The document comprises 20 points under headings such as “visitor safety” and “public communication”. These include: “Implement temperature screening of all visitors as well as keeping an eye out for individuals who appear unwell. These visitors must be turned away and encouraged to seek medical attention.”
All visitors and participants must wear a mask and all guided tours must be suspended, according to Cimam's experts. Another suggestion is suspending programmes and events “targeted at senior citizens and other vulnerable groups”. To ensure staff safety, it proposes “implement[ing] daily temperature checking twice daily for all staff, once on arrival and a second time at 2pm, the results of which should be recorded”.
Reposted from Artnet News
The Pérez Art Museum Miami is planning to stay closed until September and, as a result, will take a substantial financial hit.
The museum forecasts that it will lose between $3 million and $5 million in revenue this year (about 20 to 30 percent of its annual total).
To curtail the financial hemorrhaging it has made significant staff cuts. In April, 15 of the museum’s 120 full- and part-time employees were terminated and another 54 were furloughed. The layoffs hit every department, including its curatorial team, and the museum’s 49 remaining staff members are taking five to 15 percent salary cuts.
The decision to extend the closure, which began March 16, through the summer months comes as parts of the country are beginning to resume normal activities for non-essential businesses. The governor of Texas gave museums the green light to resume operations at 25 percent capacity as of May 1, but museums across the state are choosing to remain closed rather than risk endangering public health.
But by deciding in April to stay closed through September, the Pérez Museum is signaling that social distancing constraints will prevent normal museum operations longer than many had hoped. Even New York’s Metropolitan Museum of Art, one of the first institutions in the country to shut down, is targeting a July reopening.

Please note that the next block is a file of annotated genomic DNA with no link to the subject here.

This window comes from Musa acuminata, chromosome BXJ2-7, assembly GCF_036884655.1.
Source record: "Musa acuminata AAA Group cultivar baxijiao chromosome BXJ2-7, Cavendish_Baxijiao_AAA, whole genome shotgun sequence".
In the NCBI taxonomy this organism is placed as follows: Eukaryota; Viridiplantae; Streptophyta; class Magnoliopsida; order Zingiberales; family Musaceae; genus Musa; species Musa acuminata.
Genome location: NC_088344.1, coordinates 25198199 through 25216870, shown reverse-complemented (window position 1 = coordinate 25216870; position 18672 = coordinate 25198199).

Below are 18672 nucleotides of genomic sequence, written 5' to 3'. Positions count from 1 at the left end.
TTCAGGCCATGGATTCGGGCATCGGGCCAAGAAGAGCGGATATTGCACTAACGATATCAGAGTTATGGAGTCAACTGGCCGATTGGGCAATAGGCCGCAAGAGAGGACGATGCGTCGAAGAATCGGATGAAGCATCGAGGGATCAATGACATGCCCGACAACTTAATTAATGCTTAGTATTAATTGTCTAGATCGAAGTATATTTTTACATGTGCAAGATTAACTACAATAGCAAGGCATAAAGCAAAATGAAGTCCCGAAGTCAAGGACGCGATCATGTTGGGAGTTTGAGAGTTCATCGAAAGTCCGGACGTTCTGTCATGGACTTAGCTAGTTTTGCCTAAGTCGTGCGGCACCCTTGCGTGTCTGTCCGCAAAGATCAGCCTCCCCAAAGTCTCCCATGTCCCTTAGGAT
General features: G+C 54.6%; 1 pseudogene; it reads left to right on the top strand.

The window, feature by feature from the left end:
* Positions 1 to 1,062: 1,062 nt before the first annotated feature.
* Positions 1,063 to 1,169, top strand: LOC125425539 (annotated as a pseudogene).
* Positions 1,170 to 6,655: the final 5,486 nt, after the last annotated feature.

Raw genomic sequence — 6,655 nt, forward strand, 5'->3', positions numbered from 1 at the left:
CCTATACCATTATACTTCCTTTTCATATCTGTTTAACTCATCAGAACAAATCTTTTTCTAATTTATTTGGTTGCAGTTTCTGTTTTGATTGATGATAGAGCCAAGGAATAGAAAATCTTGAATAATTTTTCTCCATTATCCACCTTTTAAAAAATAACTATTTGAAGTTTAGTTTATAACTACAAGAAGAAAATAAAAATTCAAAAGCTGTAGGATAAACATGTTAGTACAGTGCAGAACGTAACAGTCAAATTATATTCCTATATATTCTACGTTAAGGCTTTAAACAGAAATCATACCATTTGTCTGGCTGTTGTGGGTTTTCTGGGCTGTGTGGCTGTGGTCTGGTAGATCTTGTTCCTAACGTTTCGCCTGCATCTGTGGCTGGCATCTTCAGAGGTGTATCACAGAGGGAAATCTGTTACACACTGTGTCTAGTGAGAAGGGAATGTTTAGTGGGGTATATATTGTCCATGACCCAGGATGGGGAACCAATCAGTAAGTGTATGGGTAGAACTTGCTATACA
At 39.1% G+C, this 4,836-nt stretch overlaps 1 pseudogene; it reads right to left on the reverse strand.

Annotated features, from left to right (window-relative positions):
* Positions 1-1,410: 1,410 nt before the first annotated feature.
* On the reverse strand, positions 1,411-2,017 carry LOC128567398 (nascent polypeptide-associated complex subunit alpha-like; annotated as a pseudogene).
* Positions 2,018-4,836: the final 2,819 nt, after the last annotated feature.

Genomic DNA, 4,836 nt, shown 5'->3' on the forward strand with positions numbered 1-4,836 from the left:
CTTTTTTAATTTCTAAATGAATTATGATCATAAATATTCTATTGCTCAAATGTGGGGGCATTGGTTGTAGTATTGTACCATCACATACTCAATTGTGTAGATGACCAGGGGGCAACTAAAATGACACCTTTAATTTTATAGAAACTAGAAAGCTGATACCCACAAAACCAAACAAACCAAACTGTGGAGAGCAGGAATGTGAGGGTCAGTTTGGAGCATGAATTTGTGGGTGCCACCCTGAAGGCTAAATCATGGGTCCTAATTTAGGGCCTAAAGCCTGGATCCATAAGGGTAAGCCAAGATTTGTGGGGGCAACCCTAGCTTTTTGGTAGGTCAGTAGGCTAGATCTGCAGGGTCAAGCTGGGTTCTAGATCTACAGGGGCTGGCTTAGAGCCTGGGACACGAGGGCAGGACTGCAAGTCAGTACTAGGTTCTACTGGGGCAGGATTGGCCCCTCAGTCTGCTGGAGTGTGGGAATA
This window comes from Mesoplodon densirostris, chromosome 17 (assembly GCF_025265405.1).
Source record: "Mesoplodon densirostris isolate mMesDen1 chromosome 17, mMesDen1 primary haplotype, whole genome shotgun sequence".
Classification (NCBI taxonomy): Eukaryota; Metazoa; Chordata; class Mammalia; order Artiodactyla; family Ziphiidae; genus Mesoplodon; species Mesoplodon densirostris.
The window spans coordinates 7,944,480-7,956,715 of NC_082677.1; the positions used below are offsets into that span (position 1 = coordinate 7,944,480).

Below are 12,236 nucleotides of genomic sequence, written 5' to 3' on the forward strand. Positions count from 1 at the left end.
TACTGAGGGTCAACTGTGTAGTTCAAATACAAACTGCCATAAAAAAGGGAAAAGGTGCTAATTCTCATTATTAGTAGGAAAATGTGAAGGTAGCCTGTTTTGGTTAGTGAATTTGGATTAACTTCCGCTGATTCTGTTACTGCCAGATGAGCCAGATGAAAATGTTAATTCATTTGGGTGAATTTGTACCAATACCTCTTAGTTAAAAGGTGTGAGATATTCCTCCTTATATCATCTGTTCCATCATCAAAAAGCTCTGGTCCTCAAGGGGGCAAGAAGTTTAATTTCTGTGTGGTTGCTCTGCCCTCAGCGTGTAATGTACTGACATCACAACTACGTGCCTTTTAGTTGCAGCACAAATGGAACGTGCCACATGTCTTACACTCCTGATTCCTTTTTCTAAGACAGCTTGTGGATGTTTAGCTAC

Keeping the doors shut also means that the Miami museum is canceling its spring show “Solidary & Solitary: The Joyner/Giuffrida Collection” and postponing “Allied With Power: African and African Diaspora Art from the Jorge M. Pérez Collection.” Summer exhibitions will also be delayed.
A spokesperson for the museum says it cannot rely solely on donors such as Jorge Pérez, a prominent real estate developer and art collector, to bail out the museum financially. (The museum renamed itself after Pérez when he donated $40 million to the institution in 2011).
“This unprecedented event demanded immediate fiscally responsible actions in addition to donor support in order to address shortfalls in the annual budget for 2020,” the spokesperson told Artnet News. “Each and every board member contributes to [the museum] in meaningful ways on an ongoing basis. That said, the museum is preparing a fundraising plan that involves the board of trustees.”
“We feel horrible that we had to do this,” museum director Franklin Sirmans told the Miami Herald, “but we will move forward, being deliberate about what we can do.”
Those currently furloughed will be brought back on September 1. The museum spokesperson said there were “no plans” for additional layoffs “in the immediate future.”
UPDATE: A PAMM spokesperson has allowed for the possibility the museum will move up its planned reopening date, saying “the museum stated a September 1 reopening to be conservative and thoughtful… taking the county directives and public safety into mind. But if Florida institutions were to begin opening in June or July, they’d of course like to reopen sooner.”
As countries edge slowly out of lockdown in the wake of the coronavirus crisis, more public and private galleries are tentatively reopening though visitors will be subject to strict rules on hygiene and social distancing.